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Obesity among women may increase the risk of arthritis: observations from the Canadian Community Health Survey, 2007–2008


Cross-sectional data from the 2007 to 2008 Canadian Community Health Survey were used to investigate the joint effect of obesity and female on the prevalence of arthritis. A total of 94,758 subjects (44,282 men and 50,476 women) aged 18 years or over who answered the question concerning arthritis were included, and sampling weights and design effects were taken into account in the analysis. The prevalence of arthritis among obese (body mass index ≥30 kg/m2) men was 18.0 % and 29.8 % among obese women. The adjusted prevalence ratio for obesity associated with arthritis was 1.45 (95 % confidence interval 1.39, 1.52) for women and 1.38 (confidence interval 1.29, 1.47) for men. The combined effect of obesity and female sex was more than additivity, with the relative excess risk due to the interaction being 0.21 (95 % confidence interval 0.09, 0.32). Obesity is likely to have a larger effect on women with arthritis than men.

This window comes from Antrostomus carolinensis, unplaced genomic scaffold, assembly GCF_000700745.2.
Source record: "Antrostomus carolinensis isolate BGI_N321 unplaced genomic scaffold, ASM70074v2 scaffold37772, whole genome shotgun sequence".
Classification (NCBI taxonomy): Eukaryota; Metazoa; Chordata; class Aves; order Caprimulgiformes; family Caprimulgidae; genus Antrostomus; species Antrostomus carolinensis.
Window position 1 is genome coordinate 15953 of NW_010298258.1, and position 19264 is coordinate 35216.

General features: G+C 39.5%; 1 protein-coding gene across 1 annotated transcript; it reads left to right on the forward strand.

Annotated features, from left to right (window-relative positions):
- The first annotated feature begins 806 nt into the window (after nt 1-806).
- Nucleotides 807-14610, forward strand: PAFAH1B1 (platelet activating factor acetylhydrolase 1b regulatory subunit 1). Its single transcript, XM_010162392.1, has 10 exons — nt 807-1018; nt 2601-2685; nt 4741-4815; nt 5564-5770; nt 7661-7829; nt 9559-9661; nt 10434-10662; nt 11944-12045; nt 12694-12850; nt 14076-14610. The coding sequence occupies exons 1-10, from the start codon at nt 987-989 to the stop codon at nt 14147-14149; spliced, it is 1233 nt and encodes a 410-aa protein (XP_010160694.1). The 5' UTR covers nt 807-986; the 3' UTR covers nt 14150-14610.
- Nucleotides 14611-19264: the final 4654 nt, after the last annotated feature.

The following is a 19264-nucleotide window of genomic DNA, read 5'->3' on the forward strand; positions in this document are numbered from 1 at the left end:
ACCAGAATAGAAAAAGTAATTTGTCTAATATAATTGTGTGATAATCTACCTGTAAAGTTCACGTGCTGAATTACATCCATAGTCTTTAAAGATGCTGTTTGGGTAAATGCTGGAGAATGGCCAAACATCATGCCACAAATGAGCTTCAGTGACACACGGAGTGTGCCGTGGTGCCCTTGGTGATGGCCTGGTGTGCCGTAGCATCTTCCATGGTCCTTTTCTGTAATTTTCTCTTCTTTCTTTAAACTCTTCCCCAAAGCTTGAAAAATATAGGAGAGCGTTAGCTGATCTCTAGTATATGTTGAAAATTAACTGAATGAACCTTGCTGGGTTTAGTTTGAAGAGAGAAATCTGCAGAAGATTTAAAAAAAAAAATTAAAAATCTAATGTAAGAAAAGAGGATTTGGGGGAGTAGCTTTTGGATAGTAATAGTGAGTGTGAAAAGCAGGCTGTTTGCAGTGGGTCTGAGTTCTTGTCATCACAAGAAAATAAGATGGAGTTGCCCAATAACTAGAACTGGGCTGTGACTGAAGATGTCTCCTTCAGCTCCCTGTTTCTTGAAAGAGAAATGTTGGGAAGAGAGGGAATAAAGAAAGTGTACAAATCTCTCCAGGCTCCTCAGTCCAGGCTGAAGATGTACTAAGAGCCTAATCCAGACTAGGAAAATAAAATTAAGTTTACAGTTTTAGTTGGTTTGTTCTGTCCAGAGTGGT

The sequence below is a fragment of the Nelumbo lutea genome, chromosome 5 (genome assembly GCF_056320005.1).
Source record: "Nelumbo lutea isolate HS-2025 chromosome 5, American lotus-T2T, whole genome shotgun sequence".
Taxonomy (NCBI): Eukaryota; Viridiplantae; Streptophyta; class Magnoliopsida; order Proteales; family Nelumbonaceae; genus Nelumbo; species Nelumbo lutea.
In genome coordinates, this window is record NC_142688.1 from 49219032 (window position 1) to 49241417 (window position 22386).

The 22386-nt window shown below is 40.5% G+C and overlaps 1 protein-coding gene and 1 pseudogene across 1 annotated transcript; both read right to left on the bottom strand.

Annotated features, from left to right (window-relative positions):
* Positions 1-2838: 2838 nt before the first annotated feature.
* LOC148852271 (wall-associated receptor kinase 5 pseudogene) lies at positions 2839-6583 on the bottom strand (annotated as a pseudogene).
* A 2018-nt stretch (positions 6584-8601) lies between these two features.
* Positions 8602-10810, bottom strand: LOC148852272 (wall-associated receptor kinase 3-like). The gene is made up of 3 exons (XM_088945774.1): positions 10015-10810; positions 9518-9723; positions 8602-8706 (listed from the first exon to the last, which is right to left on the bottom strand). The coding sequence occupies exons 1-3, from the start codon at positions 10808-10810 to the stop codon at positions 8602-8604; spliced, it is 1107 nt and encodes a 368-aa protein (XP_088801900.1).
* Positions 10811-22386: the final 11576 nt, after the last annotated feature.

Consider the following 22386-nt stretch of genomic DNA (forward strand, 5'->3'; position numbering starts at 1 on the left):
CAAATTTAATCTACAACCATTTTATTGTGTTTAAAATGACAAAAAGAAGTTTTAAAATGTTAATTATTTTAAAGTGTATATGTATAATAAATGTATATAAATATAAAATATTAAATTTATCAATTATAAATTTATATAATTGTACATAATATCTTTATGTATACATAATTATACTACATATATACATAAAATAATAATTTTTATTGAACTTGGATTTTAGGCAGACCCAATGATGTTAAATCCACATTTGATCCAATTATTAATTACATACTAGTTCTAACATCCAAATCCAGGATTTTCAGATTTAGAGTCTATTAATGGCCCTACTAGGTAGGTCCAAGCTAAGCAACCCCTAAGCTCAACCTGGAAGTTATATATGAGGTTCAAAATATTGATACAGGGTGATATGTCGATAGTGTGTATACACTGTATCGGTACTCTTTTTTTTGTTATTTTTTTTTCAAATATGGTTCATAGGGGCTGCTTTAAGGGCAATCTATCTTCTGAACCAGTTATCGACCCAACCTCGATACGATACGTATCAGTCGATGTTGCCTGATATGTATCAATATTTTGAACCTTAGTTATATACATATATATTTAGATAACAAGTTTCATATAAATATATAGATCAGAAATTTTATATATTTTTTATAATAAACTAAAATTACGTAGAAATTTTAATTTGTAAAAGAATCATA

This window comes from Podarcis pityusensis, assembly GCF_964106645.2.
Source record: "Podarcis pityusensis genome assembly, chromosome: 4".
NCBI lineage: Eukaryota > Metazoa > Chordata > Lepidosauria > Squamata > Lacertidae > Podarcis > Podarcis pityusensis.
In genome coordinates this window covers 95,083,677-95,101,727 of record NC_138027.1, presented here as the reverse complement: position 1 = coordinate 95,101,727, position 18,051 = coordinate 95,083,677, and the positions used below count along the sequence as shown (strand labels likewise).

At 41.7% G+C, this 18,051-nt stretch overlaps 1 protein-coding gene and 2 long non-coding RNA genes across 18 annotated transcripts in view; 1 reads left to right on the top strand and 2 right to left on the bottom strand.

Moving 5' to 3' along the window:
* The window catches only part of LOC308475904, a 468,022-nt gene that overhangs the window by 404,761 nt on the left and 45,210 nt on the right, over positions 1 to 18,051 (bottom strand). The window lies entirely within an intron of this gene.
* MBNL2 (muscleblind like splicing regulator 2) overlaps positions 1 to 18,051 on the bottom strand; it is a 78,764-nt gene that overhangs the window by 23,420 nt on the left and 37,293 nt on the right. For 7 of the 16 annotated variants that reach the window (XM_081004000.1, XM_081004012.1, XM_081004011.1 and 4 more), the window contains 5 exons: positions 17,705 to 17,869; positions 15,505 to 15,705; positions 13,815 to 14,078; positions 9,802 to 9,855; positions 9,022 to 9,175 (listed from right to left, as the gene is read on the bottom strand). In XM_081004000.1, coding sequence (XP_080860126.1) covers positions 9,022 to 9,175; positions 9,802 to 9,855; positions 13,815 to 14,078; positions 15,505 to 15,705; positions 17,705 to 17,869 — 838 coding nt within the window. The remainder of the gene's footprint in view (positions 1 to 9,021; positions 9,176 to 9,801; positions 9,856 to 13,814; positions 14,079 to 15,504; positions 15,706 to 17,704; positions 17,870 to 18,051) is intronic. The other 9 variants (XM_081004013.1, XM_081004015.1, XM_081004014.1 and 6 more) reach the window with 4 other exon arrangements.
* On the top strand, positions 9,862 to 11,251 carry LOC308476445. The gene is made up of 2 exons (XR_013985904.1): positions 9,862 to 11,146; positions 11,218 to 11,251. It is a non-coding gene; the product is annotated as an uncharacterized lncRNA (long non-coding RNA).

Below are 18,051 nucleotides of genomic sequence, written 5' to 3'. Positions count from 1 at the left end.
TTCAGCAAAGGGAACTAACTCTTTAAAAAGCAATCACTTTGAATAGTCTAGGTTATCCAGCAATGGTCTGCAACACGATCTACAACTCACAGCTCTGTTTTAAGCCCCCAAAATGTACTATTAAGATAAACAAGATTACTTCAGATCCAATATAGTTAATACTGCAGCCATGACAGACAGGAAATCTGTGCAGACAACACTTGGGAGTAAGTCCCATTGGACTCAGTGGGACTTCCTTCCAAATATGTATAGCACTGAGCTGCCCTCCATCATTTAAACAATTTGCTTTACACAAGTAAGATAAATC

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The data set was provided by Statistics Canada. This research was financially supported by the University of Ottawa Graduate Scholarship.

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Correspondence to Gino De Angelis.

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De Angelis, G., Chen, Y. Obesity among women may increase the risk of arthritis: observations from the Canadian Community Health Survey, 2007–2008. Rheumatol Int 33, 2249–2253 (2013).

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  • Arthritis
  • Body mass index
  • Prevalence ratio
  • Cross-sectional studies
  • Obesity